Intel says its 7nm transition is running 12 months behind expectations

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Intel says its 7nm transition is running 12 months behind expectations

Though Intel reported solid second-quarter revenue while weathering the pandemic, the company’s outlook appears to be much more grim. Intel said it was delaying its next-generation 7nm transition, pushing it out a full year behind the company’s internal target. The delay will be six months behind its prior forecast, the company said.

Intel’s second-quarter results were very much a mixed bag. The company said in a press release that it is accelerating its transition to 10nm chips, with the upcoming Tiger Lake chip “launching soon,” and a 10nm-based “Ice Lake” chip designed for servers planned before the end of the year. But Intel also said it won’t deliver a 10nm desktop CPU until the second half of 2021.

In fact, Intel’s Data Center Group (DCG) easily outpaced the PC business, reporting 43-percent revenue growth and overall revenue of $7.1 billion. The PC-centric Client Computing Group reported just 7-percent revenue growth, for a total of $9.5 billion. Overall, Intel beat analyst projections compiled by Yahoo Finance, with overall net income of $5.1 billion (up 22 percent from a year ago) on revenue of $19.7 billion (up 20 percent year over year).

But Intel, which is actually accelerating its move to 10nm after a years-long transition from 14nm, looks like it will struggle to move forward to the next 7nm milestone.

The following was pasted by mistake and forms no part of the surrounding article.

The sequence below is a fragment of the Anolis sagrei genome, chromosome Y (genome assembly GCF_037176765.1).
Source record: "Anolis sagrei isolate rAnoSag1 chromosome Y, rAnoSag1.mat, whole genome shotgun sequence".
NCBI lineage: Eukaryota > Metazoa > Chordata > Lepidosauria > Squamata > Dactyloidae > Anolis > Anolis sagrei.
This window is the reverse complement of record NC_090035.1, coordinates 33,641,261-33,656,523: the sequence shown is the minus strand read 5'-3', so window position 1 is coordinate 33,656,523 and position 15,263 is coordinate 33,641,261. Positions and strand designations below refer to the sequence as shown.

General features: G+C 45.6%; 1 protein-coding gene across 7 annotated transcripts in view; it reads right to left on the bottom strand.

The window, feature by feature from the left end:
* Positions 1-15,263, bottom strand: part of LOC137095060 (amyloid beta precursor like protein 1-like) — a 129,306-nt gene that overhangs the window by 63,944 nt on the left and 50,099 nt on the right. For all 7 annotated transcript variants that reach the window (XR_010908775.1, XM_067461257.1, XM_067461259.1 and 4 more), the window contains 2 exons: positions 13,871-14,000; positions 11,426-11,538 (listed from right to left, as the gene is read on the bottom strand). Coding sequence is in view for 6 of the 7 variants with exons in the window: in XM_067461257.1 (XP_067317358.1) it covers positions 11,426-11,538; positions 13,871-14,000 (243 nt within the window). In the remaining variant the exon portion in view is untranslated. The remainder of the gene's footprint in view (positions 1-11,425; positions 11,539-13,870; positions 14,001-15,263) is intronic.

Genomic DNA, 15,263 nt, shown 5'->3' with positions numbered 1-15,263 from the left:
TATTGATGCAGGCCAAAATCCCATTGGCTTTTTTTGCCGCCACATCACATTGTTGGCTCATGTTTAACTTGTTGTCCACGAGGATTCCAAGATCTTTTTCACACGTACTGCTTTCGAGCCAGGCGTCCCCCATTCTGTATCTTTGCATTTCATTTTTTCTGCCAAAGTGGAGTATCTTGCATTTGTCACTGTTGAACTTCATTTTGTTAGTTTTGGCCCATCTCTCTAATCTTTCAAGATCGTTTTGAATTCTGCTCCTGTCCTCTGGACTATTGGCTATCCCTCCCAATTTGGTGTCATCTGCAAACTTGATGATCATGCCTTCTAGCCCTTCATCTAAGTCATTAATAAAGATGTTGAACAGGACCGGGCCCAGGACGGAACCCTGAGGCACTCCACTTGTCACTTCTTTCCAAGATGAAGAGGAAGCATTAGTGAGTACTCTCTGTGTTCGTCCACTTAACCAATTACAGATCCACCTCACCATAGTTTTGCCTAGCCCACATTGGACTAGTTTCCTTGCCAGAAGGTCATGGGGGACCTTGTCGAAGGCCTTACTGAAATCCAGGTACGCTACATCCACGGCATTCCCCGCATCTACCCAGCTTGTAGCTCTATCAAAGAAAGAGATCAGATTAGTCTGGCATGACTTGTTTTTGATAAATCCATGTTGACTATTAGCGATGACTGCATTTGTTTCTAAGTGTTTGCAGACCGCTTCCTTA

“Intel is accelerating its transition to 10nm products this year with increasing volumes and strong demand for an expanding line up,” Intel said in a statement. “This includes a growing portfolio of 10nm-based Intel Core processors with “Tiger Lake” launching soon, and the first 10nm-based server CPU “Ice Lake,” which remains planned for the end of this year. In the second half of 2021, Intel expects to deliver a new line of client CPU’s (code-named “Alder Lake”), which will include its first 10nm-based desktop CPU, and a new 10nm-based server CPU (code-named “Sapphire Rapids”).”

The 7nm process just keeps falling further behind. “The company’s 7nm-based CPU product timing is shifting approximately six months relative to prior expectations,” Intel said. “The primary driver is the yield of Intel’s 7nm process, which based on recent data, is now trending approximately twelve months behind the company’s internal target.”

In an email, an Intel representative confirmed that the “shift” was in fact a delay.

Intel’s outlook calls for the company to report $1.02 in EPS income for the third quarter, and $18.2 billion in revenue, about $1.5 billion less than it reported this quarter. It will provide more details in a conference call later on Thursday.

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